Anonymous said...

Is it typical for an agent to submit to one editor at a time/ I have a friend whose book is out on submission and that's what his agents plans to do. Seems a little odd and time consuming to me.

Julie Weathers said...

I think it’s a mistake to put all of your eggs in one series basket, and this is a prime example of why.

This is really hard advice, but valuable. I, of course, hope this wip sells because I love the story and the characters. However, if it doesn't, having an entire series done based on one book that may or may not sell would be heart-breaking.

If the next book sells a person can always dust off the first book.

Having said that, I think a true series that just uses the same characters and settings, but offers a stand alone book each time is different. I believe Tony Hillerman published for years before one of his Native mysteries hit it big. They then went back and re-released earlier works.

A continuation series, not sure of what the proper terminology is, depends on the first book to sell.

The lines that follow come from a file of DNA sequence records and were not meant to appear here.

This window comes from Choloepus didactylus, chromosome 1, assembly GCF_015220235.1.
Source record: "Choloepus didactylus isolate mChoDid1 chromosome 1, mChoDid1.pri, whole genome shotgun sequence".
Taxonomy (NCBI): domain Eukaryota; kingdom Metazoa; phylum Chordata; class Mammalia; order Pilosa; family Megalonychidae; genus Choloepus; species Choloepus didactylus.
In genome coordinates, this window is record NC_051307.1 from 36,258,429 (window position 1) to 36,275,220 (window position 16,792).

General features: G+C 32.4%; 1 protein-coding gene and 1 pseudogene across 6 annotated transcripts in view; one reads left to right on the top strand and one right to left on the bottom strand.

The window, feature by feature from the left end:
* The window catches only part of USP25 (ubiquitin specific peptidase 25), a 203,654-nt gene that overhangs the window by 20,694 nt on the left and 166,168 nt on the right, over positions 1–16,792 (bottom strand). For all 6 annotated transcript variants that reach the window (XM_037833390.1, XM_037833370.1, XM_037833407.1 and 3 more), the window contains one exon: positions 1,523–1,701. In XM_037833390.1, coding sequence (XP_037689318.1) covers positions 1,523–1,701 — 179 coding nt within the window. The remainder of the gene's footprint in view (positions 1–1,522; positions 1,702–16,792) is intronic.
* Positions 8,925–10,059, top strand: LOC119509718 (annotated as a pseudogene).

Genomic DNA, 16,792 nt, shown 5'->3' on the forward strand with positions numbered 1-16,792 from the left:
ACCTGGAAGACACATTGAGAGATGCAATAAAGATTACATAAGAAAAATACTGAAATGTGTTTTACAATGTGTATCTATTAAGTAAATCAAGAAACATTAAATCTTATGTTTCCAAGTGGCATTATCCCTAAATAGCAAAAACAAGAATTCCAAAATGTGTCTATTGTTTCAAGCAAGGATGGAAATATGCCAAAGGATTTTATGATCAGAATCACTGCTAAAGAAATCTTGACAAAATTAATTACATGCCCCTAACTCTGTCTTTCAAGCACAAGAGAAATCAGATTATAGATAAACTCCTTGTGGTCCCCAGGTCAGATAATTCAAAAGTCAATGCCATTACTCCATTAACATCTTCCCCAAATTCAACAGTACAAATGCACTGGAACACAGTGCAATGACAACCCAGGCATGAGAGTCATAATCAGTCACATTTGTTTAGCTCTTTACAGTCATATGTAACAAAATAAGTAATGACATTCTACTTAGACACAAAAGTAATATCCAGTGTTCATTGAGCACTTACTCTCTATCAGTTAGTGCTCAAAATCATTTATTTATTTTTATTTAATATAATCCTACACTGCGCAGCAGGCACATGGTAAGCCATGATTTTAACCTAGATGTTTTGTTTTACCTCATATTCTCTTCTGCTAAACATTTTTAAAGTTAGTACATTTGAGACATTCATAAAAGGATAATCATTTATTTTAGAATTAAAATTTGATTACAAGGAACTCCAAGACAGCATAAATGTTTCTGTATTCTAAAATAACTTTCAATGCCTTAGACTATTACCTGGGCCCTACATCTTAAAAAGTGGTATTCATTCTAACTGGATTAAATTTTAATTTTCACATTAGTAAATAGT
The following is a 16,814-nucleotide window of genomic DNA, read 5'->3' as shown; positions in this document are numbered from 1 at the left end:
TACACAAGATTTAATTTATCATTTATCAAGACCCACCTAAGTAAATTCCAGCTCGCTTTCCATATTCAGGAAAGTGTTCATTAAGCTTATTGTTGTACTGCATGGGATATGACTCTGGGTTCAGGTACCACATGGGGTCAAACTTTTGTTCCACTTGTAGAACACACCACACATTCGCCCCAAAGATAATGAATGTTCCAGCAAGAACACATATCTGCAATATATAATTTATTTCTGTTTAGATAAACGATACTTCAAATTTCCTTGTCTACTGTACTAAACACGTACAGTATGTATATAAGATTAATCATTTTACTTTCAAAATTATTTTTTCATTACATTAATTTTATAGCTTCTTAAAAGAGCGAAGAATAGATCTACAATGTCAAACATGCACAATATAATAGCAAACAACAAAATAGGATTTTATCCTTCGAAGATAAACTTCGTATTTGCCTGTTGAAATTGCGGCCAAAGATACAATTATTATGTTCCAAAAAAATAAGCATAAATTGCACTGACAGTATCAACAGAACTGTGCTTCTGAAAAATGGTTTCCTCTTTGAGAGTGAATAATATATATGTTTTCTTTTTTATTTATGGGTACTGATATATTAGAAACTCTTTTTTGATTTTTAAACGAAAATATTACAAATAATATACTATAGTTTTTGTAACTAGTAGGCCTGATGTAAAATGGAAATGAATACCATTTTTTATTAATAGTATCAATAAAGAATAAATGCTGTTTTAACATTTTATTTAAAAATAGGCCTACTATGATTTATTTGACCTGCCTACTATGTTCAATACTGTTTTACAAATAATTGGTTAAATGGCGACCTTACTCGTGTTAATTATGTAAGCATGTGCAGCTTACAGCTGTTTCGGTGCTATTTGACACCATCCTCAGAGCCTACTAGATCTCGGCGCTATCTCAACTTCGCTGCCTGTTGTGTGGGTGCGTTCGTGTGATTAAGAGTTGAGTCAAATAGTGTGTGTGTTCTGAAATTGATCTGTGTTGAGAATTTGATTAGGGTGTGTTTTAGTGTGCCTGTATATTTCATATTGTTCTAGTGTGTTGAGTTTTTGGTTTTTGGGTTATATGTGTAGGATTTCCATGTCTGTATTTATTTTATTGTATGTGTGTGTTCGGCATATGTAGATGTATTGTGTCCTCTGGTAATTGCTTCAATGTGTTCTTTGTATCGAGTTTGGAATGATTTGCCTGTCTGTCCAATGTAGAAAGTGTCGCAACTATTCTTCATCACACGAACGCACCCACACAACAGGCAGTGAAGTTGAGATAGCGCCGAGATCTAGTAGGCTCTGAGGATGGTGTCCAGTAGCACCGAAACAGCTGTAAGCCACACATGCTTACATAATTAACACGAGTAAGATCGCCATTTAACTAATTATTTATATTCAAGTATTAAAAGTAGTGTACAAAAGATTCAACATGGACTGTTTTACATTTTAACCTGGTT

There are too many variables to hang your hat on one book.

Barbara Sheridan said...

If one can maker series books truly stand alone all isn't necessarily lost. Way back when I had a trilogy the first book of which no one wanted.

The third book turned out to be the one that sold--to you actually, for the old Time Passages line.

Anonymous said...

I do know many writers who were able to sell their second book in a series as their first book. I believe all had agents, though, so obviously, these agents counseled them to try again, based on editor feedback.

When the first book in my series was on submission, I got a lot of advice from fellow writers that I should write the second in the series. My agent didn't advise me either way (I stupidly didn't ask and she didn't offer the information). But based on what editors were saying, I knew it was time to move on to a fresh project, in case #1 didn't sell. And sure enough, it didn't.

I still pine occasionally for that series. And it's hard to wave goodbye to several years of hard work. But I know I need to put on my big girl panties and get on with it if I'm going to be a published writer.

Karen Duvall said...